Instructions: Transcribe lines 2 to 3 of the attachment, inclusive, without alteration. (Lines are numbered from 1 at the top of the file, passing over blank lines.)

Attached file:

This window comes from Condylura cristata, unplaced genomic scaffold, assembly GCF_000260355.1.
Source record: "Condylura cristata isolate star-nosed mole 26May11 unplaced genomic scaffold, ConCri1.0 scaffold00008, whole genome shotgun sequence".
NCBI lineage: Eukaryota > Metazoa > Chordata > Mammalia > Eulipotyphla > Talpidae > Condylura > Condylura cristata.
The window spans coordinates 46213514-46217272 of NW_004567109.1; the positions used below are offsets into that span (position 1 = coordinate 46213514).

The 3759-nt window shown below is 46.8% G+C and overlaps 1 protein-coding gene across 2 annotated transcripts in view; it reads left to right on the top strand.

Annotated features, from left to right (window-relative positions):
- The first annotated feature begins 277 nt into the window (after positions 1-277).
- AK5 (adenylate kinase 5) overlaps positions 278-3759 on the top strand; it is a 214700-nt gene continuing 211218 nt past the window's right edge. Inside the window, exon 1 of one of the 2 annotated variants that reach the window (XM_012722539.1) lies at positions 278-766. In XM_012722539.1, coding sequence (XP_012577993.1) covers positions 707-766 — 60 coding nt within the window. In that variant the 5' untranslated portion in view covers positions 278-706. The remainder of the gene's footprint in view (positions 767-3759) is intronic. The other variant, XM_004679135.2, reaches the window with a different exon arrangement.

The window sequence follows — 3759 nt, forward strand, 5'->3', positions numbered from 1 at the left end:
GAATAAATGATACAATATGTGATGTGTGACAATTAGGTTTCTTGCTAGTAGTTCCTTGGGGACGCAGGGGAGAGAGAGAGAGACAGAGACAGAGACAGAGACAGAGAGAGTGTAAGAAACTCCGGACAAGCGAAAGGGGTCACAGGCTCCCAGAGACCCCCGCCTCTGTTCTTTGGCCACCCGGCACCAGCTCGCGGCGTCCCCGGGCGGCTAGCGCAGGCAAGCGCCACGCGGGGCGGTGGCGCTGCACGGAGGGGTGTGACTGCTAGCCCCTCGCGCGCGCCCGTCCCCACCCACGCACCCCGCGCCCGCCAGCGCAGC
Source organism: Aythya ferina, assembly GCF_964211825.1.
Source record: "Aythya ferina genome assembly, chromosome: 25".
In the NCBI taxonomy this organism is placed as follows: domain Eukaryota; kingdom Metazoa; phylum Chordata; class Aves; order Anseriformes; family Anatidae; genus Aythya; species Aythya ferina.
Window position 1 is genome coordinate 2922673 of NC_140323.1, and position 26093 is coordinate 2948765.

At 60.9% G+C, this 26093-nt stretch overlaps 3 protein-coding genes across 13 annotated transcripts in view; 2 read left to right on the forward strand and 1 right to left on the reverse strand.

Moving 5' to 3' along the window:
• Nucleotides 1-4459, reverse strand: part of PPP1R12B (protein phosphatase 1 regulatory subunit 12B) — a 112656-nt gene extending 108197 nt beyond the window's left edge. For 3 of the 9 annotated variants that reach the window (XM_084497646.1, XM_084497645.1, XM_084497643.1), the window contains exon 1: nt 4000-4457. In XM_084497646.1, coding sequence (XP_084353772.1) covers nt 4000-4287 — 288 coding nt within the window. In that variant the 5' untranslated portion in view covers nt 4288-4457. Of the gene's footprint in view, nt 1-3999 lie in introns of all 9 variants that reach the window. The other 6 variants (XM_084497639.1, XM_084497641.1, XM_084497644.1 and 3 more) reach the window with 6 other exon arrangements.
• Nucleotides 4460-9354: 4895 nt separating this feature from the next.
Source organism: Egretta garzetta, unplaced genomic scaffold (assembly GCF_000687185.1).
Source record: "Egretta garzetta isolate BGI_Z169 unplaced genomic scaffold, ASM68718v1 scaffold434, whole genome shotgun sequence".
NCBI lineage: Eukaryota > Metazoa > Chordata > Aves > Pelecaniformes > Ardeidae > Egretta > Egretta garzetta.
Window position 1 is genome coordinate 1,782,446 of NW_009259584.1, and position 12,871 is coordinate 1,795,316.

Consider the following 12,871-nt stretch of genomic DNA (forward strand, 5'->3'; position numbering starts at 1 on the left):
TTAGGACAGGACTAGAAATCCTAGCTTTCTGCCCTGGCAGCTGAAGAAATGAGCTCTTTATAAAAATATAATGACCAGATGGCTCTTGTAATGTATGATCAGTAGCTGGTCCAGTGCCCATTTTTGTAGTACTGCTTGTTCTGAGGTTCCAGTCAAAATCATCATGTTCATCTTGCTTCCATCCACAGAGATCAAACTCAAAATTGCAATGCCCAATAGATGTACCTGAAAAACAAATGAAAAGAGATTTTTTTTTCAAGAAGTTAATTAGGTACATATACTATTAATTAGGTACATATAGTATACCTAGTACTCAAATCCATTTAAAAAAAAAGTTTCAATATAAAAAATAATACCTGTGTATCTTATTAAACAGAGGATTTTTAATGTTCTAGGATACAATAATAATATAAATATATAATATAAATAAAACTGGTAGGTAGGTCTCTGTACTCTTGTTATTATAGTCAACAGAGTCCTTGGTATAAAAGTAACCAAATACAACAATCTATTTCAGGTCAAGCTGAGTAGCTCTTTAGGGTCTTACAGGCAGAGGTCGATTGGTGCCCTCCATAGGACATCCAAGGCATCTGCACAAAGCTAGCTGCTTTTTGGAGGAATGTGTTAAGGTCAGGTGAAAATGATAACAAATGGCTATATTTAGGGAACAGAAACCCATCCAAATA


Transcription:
Source record: "Condylura cristata isolate star-nosed mole 26May11 unplaced genomic scaffold, ConCri1.0 scaffold00008, whole genome shotgun sequence".
NCBI lineage: Eukaryota > Metazoa > Chordata > Mammalia > Eulipotyphla > Talpidae > Condylura > Condylura cristata.